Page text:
This fall I became a foster parent. It was striking how alienated our children were from nature. They would stomp through woods, break limbs off trees, smash through everything with sticks. They were scared of bees, scared of insects, scared of the natural world. Then, one day, when our foster son was exploring the garden, he asked about one of the medicinal plants. I said it could help with feeling worried. He asked if he could put them all over his head so it could just sink into all his (very well founded) fears. When our neighbors looked over the fence the kid had tiny elastics across his head with flowers stuck through all of them. “It helps me not to worry!” he shouted. The moment was definitely humorous, but after a genuine interest in plants grew. Together we talked about how the earth is loving and cares for us, how it gives us what we need. He is eating it up. I see him outside now, talking to the plants and asking their permission to pick them and thanking them.
Our other child is in a social/emotional focused program at her school. I have never seen a child’s body so full of trauma. She explodes with anger often. She didn’t have an outlet for this. To her the earth was just the site of more frightening history, more places she’d been abandoned and harmed. One day we were doing family yoga and practiced taking deep breaths and sending our worries down into the earth. I said, “Some people like to think of the earth as a powerful mama who has always got our backs.” She exclaimed, “like you!” And, while it may be the most flattering comparison of my life to date, it was also a turning point for her self concept as a person in the world and with the world. She has started to visit the garden to watch the creatures, to care about whether or not things hurt the earth. She can see the earth not as a threat but as a site of mutual nurturing.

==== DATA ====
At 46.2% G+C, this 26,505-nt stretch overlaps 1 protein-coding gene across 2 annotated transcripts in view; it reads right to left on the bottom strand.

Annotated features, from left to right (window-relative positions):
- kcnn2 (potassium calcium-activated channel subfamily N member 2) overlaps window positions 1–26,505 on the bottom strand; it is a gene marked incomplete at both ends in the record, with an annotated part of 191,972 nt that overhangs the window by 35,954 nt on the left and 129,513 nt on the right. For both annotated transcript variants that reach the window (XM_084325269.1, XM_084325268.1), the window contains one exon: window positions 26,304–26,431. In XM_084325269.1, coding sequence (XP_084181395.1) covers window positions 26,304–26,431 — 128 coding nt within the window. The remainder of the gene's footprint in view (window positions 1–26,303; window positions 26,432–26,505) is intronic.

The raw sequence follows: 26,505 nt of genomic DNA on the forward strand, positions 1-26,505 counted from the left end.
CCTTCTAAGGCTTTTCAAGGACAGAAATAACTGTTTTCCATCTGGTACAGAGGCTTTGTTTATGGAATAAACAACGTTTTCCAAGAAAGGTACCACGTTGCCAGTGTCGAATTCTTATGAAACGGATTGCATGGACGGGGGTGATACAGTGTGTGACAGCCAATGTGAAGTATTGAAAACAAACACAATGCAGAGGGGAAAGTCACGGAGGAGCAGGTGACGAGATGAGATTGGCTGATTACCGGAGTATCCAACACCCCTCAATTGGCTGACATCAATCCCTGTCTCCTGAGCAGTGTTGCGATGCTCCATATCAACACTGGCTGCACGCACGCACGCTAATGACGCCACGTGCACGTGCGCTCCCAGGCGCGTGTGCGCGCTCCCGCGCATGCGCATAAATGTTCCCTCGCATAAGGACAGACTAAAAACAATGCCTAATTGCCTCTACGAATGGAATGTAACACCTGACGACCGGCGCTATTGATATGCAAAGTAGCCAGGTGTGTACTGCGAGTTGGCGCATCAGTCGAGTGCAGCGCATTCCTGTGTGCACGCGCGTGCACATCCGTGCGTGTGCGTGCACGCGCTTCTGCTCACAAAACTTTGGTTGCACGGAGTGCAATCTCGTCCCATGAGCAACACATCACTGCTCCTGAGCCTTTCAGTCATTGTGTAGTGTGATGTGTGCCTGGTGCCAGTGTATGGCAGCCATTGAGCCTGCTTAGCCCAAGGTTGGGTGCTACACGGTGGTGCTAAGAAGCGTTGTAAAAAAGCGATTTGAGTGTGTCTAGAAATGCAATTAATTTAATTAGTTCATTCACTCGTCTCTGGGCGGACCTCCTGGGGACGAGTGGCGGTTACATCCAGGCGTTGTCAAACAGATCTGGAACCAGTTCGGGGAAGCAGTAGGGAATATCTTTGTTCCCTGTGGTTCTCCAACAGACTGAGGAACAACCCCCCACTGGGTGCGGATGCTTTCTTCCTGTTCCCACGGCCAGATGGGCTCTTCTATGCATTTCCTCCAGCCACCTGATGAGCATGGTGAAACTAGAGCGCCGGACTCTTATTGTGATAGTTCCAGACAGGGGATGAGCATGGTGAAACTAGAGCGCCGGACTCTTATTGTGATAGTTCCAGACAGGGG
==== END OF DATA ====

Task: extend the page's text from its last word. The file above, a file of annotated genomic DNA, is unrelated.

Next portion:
Today I met with Laura Plaut, the director of Common Threads Farm, a wonderful organization that brings gardening programs to every school in Bellingham (on Lummi Nation’s land). We met to talk about possible collaboration between the school garden sites and the Birchwood Food Desert Fighters project to increase fruit tree planting throughout the neighborhood. In the conversation we spoke of the garden programs now running throughout the Bellingham School District. They had recently surveyed teachers to see if the children’s relationship to food had changed as a result of the program. It had. But more than that, it had changed their relationships in general– how they understood themselves connected to the plants, to each other, to nature.
We need this cultural shift. All children need to be able to have their hands in the dirt, to be changed by the soil. All children need to experience the ground beneath their feet as a mutual relationship of love and care. Are you able to teach children to listen to permission from plants? To see if a plant is ready to be harvested? That the earth is not a thing to be used or conquered, but a living relationship. Let’s plant these seeds together, literal and metaphorical.